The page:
Mazda 6 Estate 2.0 TS

Latest load-lugger from Mazda is ready to take on the mighty Mondeo.

Overall Auto Express Rating

4.0 out of 5

THE latest Mazda 6 trades on its looks and the estate model is no different. The load-lugger is handsome and practical in equal measure, with a strong engine line-up and competitive prices. It can’t match the all-round talents of Ford’s Mondeo, but the smart Mazda will be more exclusive than its blue oval stablemate, which will be enough to convince many buyers on its own. It’s a solid, individual choice, especially in diesel guise.

Estate cars used to be all about space – but not any more! These days, style is just as important as capacity... so how will Mazda’s new load-lugging 6 fare when it hits the UK’s roads next month?

One look at the sloping tailgate confirms that the company has worked hard to preserve the smart styling of the basic hatchback on which the estate is based. In fact, from the front it’s exactly the same as the appealing five-door.

At the back, its extended roof-line is attractive and doesn’t look like it’s been tagged on as an afterthought, while the rising waistline and chrome roof rails give the 6 that all-important sporty profile. A pair of striking lights also help liven up the rear end.

The estate body is only 30mm longer than the five-door’s, and the extra metal is all behind the rear wheels. However, the tapered tail-gate eats into luggage space and the 519-litre boot is a mere nine litres bigger than in the hatchback.

And even if you fold the seats flat, its 1,751-litre maximum is still only 49 litres greater than the hatch version. In comparison, the new Ford Mondeo manages to provide 542 and 1,733 litres respectively, so the Mazda is competitive for the class.

The load bay is wide, and as the tailgate closes, a cover deploys automatically to protect your luggage from prying eyes. During development, the firm’s engineers tested a system using electric motors, but the final design for the tonneau is a simple mechanical affair.

It saves weight and feels robust enough to cope with the demands of family life. However, aside from some tie-hooks, there’s nothing particularly clever or innovative to secure smaller loads, which is disappointing.

Up front the interior matches the hatchback, with an uncluttered layout and impressive fit and finish. As before, some of the hard materials aren’t really in keeping with the car’s premium aspirations, but it’s a roomy and comfortable place to spend time.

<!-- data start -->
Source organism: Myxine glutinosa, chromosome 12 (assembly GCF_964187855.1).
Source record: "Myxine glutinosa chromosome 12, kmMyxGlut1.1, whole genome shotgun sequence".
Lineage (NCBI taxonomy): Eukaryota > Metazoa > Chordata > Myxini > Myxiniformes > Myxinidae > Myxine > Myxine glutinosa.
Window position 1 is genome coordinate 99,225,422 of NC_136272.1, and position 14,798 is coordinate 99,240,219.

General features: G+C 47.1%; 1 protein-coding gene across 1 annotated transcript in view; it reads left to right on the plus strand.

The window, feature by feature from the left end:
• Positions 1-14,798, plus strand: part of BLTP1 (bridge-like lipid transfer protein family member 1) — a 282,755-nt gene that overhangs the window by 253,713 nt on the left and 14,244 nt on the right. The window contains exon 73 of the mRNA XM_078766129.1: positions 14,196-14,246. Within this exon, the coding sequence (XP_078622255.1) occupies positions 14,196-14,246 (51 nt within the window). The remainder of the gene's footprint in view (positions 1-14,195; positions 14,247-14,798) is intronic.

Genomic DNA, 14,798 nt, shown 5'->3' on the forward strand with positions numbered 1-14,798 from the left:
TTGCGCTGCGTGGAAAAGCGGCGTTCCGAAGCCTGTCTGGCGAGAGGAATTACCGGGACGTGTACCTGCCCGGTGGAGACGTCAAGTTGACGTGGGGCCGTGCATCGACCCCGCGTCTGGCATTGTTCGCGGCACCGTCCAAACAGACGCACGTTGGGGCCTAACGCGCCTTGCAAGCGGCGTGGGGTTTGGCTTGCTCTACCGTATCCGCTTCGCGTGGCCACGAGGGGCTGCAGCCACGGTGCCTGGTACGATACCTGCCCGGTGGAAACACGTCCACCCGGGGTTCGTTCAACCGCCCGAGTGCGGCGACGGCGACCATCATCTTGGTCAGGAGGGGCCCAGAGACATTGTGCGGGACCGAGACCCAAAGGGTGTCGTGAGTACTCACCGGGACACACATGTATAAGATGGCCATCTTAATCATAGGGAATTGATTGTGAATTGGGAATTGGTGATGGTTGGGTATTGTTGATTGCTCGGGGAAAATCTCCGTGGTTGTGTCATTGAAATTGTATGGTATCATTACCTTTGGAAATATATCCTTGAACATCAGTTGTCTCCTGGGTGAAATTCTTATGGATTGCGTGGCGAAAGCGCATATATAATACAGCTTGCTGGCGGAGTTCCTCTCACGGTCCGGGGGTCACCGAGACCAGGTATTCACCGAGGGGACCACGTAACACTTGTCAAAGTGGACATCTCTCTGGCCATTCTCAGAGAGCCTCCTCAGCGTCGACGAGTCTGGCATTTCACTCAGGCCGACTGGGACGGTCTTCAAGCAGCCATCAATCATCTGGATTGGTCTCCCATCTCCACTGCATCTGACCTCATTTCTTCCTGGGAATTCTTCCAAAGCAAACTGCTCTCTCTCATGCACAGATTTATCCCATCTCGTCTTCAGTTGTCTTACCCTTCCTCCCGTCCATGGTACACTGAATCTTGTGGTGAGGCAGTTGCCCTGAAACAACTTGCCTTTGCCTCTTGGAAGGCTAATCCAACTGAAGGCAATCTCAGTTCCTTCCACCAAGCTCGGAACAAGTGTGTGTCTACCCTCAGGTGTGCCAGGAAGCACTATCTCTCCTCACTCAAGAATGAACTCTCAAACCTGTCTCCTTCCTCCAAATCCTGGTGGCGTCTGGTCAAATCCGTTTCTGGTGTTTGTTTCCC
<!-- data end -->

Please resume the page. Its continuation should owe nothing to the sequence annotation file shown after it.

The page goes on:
Equipment levels are generous, as even base TS trim includes dual-zone climate control, cruise control, an auxiliary input for the stereo and a multi-function steering wheel as standard. In the back, headroom is improved by the extended roofline.

Take to the road, and it’s hard to tell the estate apart from the five-door from behind the wheel. With an identical wheelbase, it shares its stablemate’s sharp handling, pre-cise steering and, unfortunately, its firm ride and restless road manners.

The body control is also a touch disappointing, as the heavier estate takes fractionally longer to respond to rapid changes of direction than the five-door. As well as the 2.0-litre petrol engine fitted to our test car, buyers will also be able to choose from a smaller 1.8-litre unit and the flagship 2.5-litre petrol.

But the most popular powerplant looks set to be the new 2.0-litre diesel. With 138bhp and 330Nm of torque, it provides the perfect blend of performance and economy.

It can achieve a claimed 49.6mpg and has CO2 emissions of 151g/km, putting it in the 19 per cent tax band for company car drivers. Most welcome of all, though, is its price, because in TS spec the oil-burner costs £17,940, which is only £610 more than the 2.0-litre petrol.

If the standard car isn’t exciting enough for you, Sport trim includes a set of 18-inch alloy wheels and a bodykit, while flagship SL models come with extras including full leather upholstery, Xenon headlamps and parking sensors. Ultimately, it’s not the biggest or most talented estate car in the sector, but the 6 is a capable and classy contender. It also costs only £700 more than the hatchback, which is even less than before.

The Mazda’s competitive pricing, distinctive styling and decent dynamics ensure it’s a genuine alternative to the all-conquering Ford Mondeo.

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